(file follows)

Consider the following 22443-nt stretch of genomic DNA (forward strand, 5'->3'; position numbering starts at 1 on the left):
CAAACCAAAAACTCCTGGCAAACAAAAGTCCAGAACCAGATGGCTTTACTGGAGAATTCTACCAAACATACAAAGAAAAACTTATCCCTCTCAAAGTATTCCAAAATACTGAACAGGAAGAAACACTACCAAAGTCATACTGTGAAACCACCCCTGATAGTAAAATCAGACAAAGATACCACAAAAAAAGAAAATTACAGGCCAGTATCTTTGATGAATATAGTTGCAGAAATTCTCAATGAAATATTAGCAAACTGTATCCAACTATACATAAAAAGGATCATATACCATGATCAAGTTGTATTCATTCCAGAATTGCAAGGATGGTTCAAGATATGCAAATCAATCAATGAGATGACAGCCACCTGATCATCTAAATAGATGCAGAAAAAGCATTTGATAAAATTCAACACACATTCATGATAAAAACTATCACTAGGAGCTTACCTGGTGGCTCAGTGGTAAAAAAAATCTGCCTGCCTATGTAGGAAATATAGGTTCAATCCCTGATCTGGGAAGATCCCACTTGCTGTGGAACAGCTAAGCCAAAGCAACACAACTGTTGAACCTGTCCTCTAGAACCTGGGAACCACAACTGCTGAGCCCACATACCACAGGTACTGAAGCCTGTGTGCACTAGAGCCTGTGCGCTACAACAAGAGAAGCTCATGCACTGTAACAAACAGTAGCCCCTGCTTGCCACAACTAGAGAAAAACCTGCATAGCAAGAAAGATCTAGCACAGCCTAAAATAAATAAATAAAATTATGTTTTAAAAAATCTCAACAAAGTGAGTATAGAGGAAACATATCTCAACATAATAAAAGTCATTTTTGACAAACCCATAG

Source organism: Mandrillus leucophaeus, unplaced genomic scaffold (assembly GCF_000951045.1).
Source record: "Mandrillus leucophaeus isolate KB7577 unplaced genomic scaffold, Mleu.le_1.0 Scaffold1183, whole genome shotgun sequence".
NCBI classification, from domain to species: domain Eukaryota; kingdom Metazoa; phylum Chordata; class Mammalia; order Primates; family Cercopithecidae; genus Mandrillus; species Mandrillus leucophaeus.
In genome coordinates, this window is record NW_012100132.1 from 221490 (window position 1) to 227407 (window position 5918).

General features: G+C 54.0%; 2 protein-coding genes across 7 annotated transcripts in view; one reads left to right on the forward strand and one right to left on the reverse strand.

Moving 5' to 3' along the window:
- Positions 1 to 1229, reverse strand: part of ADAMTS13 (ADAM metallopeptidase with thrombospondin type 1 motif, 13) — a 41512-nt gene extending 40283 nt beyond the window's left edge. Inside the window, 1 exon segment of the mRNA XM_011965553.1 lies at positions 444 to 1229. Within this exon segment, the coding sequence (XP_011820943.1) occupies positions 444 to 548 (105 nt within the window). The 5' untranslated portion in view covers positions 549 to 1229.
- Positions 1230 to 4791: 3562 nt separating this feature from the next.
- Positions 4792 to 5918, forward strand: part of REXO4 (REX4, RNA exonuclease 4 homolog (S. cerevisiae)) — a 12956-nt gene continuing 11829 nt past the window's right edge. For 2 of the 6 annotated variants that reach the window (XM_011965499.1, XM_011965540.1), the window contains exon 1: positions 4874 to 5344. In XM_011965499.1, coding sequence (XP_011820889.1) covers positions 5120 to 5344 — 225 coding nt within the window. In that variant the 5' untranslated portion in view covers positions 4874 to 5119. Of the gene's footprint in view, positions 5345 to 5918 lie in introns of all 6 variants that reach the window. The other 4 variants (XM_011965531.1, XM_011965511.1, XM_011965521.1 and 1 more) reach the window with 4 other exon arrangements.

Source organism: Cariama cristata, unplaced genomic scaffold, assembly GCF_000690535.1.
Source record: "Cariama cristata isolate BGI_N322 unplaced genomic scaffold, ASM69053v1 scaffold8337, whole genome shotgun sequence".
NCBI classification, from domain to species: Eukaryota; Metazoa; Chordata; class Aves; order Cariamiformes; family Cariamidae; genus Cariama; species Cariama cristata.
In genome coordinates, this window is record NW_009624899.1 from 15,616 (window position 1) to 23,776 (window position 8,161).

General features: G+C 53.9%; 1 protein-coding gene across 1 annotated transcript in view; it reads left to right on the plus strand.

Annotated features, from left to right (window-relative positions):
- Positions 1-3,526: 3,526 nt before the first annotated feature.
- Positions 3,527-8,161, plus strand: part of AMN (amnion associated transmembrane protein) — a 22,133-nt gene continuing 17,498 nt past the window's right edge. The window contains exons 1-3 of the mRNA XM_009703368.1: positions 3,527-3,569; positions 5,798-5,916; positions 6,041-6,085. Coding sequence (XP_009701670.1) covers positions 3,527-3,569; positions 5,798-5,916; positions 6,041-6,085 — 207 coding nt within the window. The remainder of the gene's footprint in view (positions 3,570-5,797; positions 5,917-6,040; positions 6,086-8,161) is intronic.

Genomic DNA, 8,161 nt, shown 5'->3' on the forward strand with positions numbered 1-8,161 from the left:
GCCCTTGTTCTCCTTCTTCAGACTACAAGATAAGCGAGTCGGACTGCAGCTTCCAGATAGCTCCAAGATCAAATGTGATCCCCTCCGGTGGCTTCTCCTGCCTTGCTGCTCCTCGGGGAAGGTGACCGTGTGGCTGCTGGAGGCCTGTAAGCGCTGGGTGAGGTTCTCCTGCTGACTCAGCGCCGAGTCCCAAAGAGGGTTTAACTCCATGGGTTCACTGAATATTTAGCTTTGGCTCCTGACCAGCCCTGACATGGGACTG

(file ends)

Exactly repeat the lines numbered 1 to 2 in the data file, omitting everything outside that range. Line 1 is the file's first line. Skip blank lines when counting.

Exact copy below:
Consider the following 22443-nt stretch of genomic DNA (forward strand, 5'->3'; position numbering starts at 1 on the left):
CAAACCAAAAACTCCTGGCAAACAAAAGTCCAGAACCAGATGGCTTTACTGGAGAATTCTACCAAACATACAAAGAAAAACTTATCCCTCTCAAAGTATTCCAAAATACTGAACAGGAAGAAACACTACCAAAGTCATACTGTGAAACCACCCCTGATAGTAAAATCAGACAAAGATACCACAAAAAAAGAAAATTACAGGCCAGTATCTTTGATGAATATAGTTGCAGAAATTCTCAATGAAATATTAGCAAACTGTATCCAACTATACATAAAAAGGATCATATACCATGATCAAGTTGTATTCATTCCAGAATTGCAAGGATGGTTCAAGATATGCAAATCAATCAATGAGATGACAGCCACCTGATCATCTAAATAGATGCAGAAAAAGCATTTGATAAAATTCAACACACATTCATGATAAAAACTATCACTAGGAGCTTACCTGGTGGCTCAGTGGTAAAAAAAATCTGCCTGCCTATGTAGGAAATATAGGTTCAATCCCTGATCTGGGAAGATCCCACTTGCTGTGGAACAGCTAAGCCAAAGCAACACAACTGTTGAACCTGTCCTCTAGAACCTGGGAACCACAACTGCTGAGCCCACATACCACAGGTACTGAAGCCTGTGTGCACTAGAGCCTGTGCGCTACAACAAGAGAAGCTCATGCACTGTAACAAACAGTAGCCCCTGCTTGCCACAACTAGAGAAAAACCTGCATAGCAAGAAAGATCTAGCACAGCCTAAAATAAATAAATAAAATTATGTTTTAAAAAATCTCAACAAAGTGAGTATAGAGGAAACATATCTCAACATAATAAAAGTCATTTTTGACAAACCCATAG